In general, when it comes to building your first small collection, I recommend you drop in $5-100 and seeking out some articles on high bang for their buck Monsters. There are a ton of Monsters out there who will be huge additions to your collection for less than .50 cents a card. You just need to seek them out. The game have 6 Splinters that are a lot like Colors in Magic the Gathering. In my opinion it is a very normal thing to have 1-3 “dump Splinters” you stay away from using at all in your first few months as you build your collection. Just do your dailies and biweekly league events and you’ll be pulling in multiple cards a day (along with the DEC needed to just buy whatever cards you want (or just keep as profit!)).
Battles can seem very complicated at first but, in time, it becomes clear this is that ‘easy to pick up, hard to master’ complexity that makes a game so addictive. For each battle you’ll be given a Mana Cap from which to buy your Summoner and Monsters for the fight. Each battle will also have a Rule Set which are a few unique rules that keep every battle feeling fresh. Maybe you’ll have a fairly normal 28 Mana but only be able to summon odd cost creatures. Other times you’ll have a HUGE 99 Mana Cap but both you and your opponent can only summon melee creatures. These Rule Sets are designed masterfully to stir the pot and lead to unique situations where a monster or series of monsters that might otherwise not shine can become absolutely unstoppable.
One of my favorite Rule Sets is called Equalizer that makes all monsters have the HP of the largest monster on the battlefield. I almost never lose Equalizer games because I play the Death Splinter a lot and have a variety of Life Leach creatures that really shine when given high hit point pools. I often will just park a Vampire and Ancient Lich (maybe an Undead Dragon if I’m feeling spicy) in my back line and by the time my opponent has killed my main tank my leaching creatures have drained all my opponent creatures down and have become absolutely massive. In this way these Rule Sets stop someone from coming in with one good deck and just winning every game, it’s amazing.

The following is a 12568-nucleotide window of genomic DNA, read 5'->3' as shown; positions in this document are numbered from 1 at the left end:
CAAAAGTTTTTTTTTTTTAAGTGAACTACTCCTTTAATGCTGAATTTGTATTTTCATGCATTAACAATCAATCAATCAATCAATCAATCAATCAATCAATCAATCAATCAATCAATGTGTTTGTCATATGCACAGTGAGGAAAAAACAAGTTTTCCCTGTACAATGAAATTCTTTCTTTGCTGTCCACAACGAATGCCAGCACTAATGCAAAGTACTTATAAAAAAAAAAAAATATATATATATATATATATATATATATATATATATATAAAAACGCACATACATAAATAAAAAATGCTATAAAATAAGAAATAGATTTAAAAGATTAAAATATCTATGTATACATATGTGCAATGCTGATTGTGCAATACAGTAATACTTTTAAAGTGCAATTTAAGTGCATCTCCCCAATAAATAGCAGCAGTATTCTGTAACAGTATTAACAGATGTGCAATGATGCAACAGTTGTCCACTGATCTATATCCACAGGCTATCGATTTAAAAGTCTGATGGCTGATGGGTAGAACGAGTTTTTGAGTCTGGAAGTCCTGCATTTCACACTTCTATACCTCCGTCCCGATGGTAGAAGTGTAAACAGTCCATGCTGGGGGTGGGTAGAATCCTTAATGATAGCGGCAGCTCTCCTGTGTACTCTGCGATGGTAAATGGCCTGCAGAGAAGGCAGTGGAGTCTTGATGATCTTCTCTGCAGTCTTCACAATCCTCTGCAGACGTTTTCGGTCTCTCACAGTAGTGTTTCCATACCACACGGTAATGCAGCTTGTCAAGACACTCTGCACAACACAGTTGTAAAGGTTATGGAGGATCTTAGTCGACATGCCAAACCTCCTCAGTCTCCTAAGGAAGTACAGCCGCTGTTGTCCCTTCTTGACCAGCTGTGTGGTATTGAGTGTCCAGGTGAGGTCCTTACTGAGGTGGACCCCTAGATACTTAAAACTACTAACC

Tournaments, Guilds, DEC (and DEC Capture Rate), Leagues (and League Rewards), and the Shops and Markets are all huge subjects I’ll be giving specialized guides on over the coming weeks. I can’t wait to dig in deeper here, there is so much to discover yall!
Complete you Daily Quests and keep your DEC Capture Rate high if possible.
Consider add Goldfoil cards to your collection. They start at a higher level each one will increase your DEC generation in any battle you use it in 10%. Over time this is a massive bonus.
Don’t be scared to enter Novice or Bronze League tournaments! These will be very cheap for you and often will reward more for last place than they cost to enter! This is a great way to generate early DEC just be learning to play the game.
Consider buying your cards through MonsterMarket.ioMonsterMarket.io. You will get a flat 3% DEC back on all your card purchases and, over time, this is the kind of thing it would be foolish to ignore. Also, if looking for a better overview of your collection check out PeakMonsters.io
Please feel free to ask any questions you might have to the Discord! The community is very friendly and you might find yourself being loaned some cards but generous veteran players! Please also feel free to ask here, I’d love to help out however possible!
I hope this introductory guide has been helpful. As mentioned this will be a continuing series with each new article providing additional information on how to thrive in the Splinterlands and see your profits maximized.
I really believe Play2Earn is going to change gaming and, in a very real way, Splinterlands is the game that made me see the amazing future we have coming to us as gamers.
Stay positive ya’ll and please take care of yourselves and each other.